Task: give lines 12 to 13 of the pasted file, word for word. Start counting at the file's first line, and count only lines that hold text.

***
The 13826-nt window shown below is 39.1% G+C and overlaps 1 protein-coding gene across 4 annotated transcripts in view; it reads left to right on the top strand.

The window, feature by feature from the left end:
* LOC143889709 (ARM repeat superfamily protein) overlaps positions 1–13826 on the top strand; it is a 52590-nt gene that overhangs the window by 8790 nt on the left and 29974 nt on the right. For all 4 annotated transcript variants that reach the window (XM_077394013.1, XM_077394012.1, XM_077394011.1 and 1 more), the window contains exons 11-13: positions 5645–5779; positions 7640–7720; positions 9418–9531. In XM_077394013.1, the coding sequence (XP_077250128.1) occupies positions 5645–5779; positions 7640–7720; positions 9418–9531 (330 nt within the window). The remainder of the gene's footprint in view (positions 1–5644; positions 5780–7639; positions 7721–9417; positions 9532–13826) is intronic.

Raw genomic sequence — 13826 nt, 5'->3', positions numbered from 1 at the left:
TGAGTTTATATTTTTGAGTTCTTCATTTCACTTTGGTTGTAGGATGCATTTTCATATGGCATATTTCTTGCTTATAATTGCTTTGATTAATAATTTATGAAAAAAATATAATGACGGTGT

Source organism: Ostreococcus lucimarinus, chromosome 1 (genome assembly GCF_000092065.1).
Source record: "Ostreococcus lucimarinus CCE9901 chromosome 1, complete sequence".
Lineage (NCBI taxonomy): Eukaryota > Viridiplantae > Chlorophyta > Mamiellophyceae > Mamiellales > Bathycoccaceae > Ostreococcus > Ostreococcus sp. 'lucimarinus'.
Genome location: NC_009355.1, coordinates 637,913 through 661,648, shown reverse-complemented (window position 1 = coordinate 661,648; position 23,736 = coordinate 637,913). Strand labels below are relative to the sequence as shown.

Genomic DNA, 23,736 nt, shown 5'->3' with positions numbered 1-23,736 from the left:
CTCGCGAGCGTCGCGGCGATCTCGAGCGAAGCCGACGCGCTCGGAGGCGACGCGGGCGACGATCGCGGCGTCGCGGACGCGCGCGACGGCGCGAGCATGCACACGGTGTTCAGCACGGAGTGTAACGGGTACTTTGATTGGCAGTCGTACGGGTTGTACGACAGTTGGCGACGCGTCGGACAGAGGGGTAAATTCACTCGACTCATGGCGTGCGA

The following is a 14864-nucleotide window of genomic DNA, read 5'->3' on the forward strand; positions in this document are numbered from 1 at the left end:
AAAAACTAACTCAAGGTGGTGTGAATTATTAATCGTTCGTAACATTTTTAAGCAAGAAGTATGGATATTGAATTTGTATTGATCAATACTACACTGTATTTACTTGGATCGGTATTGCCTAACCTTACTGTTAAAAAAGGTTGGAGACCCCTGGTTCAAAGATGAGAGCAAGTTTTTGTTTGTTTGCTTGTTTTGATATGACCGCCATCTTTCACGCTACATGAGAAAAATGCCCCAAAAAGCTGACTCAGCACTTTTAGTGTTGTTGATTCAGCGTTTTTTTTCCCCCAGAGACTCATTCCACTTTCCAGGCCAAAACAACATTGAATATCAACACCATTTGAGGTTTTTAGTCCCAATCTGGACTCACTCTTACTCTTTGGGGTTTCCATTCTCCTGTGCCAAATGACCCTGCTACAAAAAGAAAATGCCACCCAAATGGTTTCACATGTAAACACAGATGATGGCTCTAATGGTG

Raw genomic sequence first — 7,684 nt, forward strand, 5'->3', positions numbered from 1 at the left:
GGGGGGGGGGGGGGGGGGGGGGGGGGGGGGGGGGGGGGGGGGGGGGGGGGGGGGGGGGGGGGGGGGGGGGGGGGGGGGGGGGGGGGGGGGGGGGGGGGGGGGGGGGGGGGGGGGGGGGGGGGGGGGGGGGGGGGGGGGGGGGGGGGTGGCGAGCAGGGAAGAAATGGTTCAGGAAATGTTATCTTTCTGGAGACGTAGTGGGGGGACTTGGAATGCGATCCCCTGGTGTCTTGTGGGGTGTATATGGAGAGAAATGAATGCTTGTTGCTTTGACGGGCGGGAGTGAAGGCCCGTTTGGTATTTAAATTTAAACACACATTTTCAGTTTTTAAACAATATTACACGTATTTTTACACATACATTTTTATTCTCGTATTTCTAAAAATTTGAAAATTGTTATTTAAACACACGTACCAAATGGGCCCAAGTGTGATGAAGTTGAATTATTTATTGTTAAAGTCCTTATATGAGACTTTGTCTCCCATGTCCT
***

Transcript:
The following is a 14864-nucleotide window of genomic DNA, read 5'->3' on the forward strand; positions in this document are numbered from 1 at the left end:
AAAAACTAACTCAAGGTGGTGTGAATTATTAATCGTTCGTAACATTTTTAAGCAAGAAGTATGGATATTGAATTTGTATTGATCAATACTACACTGTATTTACTTGGATCGGTATTGCCTAACCTTACTGTTAAAAAAGGTTGGAGACCCCTGGTTCAAAGATGAGAGCAAGTTTTTGTTTGTTTGCTTGTTTTGATATGACCGCCATCTTTCACGCTACATGAGAAAAATGCCCCAAAAAGCTGACTCAGCACTTTTAGTGTTGTTGATTCAGCGTTTTTTTTCCCCCAGAGACTCATTCCACTTTCCAGGCCAAAACAACATTGAATATCAACACCATTTGAGGTTTTTAGTCCCAATCTGGACTCACTCTTACTCTTTGGGGTTTCCATTCTCCTGTGCCAAATGACCCTGCTACAAAAAGAAAATGCCACCCAAATGGTTTCACATGTAAACACAGATGATGGCTCTAATGGTG